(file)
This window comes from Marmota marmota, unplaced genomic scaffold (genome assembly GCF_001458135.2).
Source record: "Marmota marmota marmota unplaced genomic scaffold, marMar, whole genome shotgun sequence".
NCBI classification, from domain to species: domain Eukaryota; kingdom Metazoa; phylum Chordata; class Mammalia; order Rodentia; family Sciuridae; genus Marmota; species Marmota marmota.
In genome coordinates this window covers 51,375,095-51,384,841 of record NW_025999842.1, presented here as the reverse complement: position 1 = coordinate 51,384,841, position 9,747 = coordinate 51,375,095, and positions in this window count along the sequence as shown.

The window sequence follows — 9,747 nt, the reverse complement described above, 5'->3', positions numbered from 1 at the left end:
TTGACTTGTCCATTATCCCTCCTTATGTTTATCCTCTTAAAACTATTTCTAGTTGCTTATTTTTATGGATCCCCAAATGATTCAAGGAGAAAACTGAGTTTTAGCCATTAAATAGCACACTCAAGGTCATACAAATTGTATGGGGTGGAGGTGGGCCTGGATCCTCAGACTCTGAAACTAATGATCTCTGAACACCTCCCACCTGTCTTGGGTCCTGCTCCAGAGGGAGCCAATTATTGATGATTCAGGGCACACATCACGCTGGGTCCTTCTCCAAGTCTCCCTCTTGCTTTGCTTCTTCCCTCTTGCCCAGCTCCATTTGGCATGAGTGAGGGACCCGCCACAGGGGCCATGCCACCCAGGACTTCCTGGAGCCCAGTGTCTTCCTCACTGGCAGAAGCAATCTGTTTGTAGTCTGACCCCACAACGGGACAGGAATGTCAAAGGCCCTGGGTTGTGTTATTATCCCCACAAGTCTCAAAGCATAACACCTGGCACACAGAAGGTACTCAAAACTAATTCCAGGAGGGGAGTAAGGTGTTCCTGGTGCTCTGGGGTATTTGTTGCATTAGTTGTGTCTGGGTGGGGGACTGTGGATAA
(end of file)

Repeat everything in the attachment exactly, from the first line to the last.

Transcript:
This window comes from Marmota marmota, unplaced genomic scaffold (genome assembly GCF_001458135.2).
Source record: "Marmota marmota marmota unplaced genomic scaffold, marMar, whole genome shotgun sequence".
NCBI classification, from domain to species: domain Eukaryota; kingdom Metazoa; phylum Chordata; class Mammalia; order Rodentia; family Sciuridae; genus Marmota; species Marmota marmota.
In genome coordinates this window covers 51,375,095-51,384,841 of record NW_025999842.1, presented here as the reverse complement: position 1 = coordinate 51,384,841, position 9,747 = coordinate 51,375,095, and positions in this window count along the sequence as shown.

The window sequence follows — 9,747 nt, the reverse complement described above, 5'->3', positions numbered from 1 at the left end:
TTGACTTGTCCATTATCCCTCCTTATGTTTATCCTCTTAAAACTATTTCTAGTTGCTTATTTTTATGGATCCCCAAATGATTCAAGGAGAAAACTGAGTTTTAGCCATTAAATAGCACACTCAAGGTCATACAAATTGTATGGGGTGGAGGTGGGCCTGGATCCTCAGACTCTGAAACTAATGATCTCTGAACACCTCCCACCTGTCTTGGGTCCTGCTCCAGAGGGAGCCAATTATTGATGATTCAGGGCACACATCACGCTGGGTCCTTCTCCAAGTCTCCCTCTTGCTTTGCTTCTTCCCTCTTGCCCAGCTCCATTTGGCATGAGTGAGGGACCCGCCACAGGGGCCATGCCACCCAGGACTTCCTGGAGCCCAGTGTCTTCCTCACTGGCAGAAGCAATCTGTTTGTAGTCTGACCCCACAACGGGACAGGAATGTCAAAGGCCCTGGGTTGTGTTATTATCCCCACAAGTCTCAAAGCATAACACCTGGCACACAGAAGGTACTCAAAACTAATTCCAGGAGGGGAGTAAGGTGTTCCTGGTGCTCTGGGGTATTTGTTGCATTAGTTGTGTCTGGGTGGGGGACTGTGGATAA